Thursday, September 15, 2011

The Sport of Kings-The Beast of Burden: Excellent Horses in Rockingham County

The first of an occasional article on the history of horses in Rockingham County
The Elkton and Timberville Horse Shows

During the last century somewhere in the region a horse show was scheduled almost every weekend. Many of these shows no longer occur. The Elkton Lions Club hosted a show from the end of WWII until the 1960’s, which featured a race track as part of its program.[1] Horse shows in Broadway, Bridgewater and Weyers Cave are also no longer on the calendar. Countering this trend, the Rockingham County All-Breed Horse Show was resurrected three years ago.

Two horse shows are on the calendar for September 2011. The Elkton Historical Society is the sponsor of the event that was held on September 10th at the Blue Ridge Park at the north end of Elkton on Route 340. The event has been held continuously since 1983 when it was organized by Jane Cline, a local horse show organizer since the 1960’s, to help pay-off the debt incurred by the Town of Elkton for its centennial celebration.[2] After the first year, the event has been under the auspices of the Elkton Historical Society.
The Society uses the proceeds from the horse show to pay for the renovations, upkeep, and acquisitions for the Miller-Kite House Museum. The Elkton show, once the largest in Rockingham County and one of the largest in Virginia, almost did not survive after the 2009 season. To turn a profit, the event needs about $10,000 in sponsorships and sixty volunteers.[3] The lackluster economy since 2008 reduced the number of sponsors and volunteers. Participant and popular demand encouraged the Society to give the show another try in 2010 and it was successful enough to put it on the 2011 calendar.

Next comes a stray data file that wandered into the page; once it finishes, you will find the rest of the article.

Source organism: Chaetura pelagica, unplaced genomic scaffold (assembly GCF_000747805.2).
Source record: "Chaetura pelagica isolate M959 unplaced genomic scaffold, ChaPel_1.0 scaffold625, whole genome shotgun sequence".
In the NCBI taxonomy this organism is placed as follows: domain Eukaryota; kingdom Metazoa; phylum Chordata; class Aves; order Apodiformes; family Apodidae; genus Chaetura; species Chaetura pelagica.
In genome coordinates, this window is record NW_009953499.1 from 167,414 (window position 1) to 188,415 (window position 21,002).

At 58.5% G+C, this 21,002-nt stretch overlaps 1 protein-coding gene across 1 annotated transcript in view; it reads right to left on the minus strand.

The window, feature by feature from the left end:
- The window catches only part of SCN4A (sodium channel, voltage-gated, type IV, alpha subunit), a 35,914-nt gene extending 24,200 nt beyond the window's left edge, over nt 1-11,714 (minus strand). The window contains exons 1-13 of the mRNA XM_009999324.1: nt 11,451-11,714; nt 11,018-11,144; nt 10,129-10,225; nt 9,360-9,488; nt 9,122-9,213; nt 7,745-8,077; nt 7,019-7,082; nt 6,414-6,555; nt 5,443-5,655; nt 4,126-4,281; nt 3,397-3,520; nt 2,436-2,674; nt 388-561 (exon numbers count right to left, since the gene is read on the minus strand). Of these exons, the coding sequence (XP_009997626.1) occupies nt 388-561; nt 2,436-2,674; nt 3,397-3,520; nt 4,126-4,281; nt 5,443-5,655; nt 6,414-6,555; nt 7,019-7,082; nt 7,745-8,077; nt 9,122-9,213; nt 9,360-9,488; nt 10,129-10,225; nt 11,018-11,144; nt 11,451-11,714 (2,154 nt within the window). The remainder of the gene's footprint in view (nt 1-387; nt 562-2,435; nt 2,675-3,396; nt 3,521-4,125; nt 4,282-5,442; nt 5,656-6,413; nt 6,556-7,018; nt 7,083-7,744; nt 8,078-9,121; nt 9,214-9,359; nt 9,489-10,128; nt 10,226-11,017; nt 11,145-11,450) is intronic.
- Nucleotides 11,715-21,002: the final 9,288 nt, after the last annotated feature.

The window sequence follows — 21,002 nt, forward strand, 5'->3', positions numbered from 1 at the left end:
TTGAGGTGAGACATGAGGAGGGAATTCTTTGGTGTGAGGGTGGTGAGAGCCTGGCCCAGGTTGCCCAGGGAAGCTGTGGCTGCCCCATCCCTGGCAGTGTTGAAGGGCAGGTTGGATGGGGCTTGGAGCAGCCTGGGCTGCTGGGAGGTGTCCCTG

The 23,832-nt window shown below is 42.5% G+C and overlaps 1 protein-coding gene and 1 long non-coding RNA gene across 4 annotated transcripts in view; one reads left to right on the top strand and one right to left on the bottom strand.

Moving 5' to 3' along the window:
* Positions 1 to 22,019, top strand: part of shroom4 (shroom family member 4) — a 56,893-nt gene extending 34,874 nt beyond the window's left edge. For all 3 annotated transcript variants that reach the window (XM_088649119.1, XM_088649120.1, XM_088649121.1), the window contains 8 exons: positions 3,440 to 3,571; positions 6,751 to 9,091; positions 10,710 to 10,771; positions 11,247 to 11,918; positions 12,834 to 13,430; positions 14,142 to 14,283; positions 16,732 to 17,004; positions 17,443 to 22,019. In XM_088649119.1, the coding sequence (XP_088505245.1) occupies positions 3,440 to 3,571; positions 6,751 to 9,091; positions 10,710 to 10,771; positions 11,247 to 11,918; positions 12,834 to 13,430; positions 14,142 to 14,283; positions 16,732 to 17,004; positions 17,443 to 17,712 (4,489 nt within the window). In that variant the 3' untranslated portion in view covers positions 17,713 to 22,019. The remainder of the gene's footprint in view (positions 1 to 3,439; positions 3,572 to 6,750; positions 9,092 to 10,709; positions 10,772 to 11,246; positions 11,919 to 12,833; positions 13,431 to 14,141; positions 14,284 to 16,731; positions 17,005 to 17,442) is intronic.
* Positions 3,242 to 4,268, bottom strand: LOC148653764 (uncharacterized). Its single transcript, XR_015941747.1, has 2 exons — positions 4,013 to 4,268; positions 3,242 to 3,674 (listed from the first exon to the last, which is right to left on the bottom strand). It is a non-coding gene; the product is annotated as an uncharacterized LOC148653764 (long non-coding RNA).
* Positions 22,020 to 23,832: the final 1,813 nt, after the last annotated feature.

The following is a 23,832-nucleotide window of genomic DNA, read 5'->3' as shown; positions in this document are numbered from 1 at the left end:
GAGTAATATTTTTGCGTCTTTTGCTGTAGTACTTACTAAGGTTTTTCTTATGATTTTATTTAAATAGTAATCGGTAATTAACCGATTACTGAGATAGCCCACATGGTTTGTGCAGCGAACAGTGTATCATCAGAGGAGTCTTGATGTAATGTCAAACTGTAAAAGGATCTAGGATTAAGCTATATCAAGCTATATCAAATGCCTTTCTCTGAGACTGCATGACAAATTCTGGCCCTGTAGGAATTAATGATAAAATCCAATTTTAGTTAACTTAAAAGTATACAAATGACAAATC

This year, the all-day show offered seventy competitive classes hosting 270 entries from the area and surrounding states. The President of the Society, Casey Bilheimer, claims that, in addition to a fine horse event, the fried chicken is very popular with attendees.

Also in September, on the 17th, is the Shenandoah Valley Fall Classic in Timberville. This show has been held since the 1980s. This year 120 entries are expected from all over the country. The show is at the Timberville Horse Show Grounds on American Legion Dr.. Participants can rent one of the forty-four newly constructed stables. The American Legion provides the surface and grounds for the event. Sponsors include the Shenandoah Valley Horsemen’s Association and the Virginia Walking Horse Association.[4] Forty-four classes are scheduled including Open Racking and English Country Pleasure. There will also be a stick horse class for children of all ages.[5]

The change from an economic value to a recreational value of the horse had significant consequences for the horse show and horse culture. Also recent national and local economic problems have compounded the cost of horse ownership. Horse ownership is now a luxury. The price paid to own a horse represents only a down payment on the cost of ownership. Preparing for a show takes money, practice, and perseverance. Yet, one winning performance and a blue ribbon can lead to euphoria and an addiction.

[1] Telephone coversation with Casey Bilheimer.  July 28 and August 8, 2011.
[2]Telephone conversation with Jane Cline.  August 29, 2011.
[3] DNR.  September 14, 2009.
[4] Telephone conversation with J.C. Saylor.  July 28, and August 8, 2011.
[5] 2011 Timberville Horse Show Application Form.

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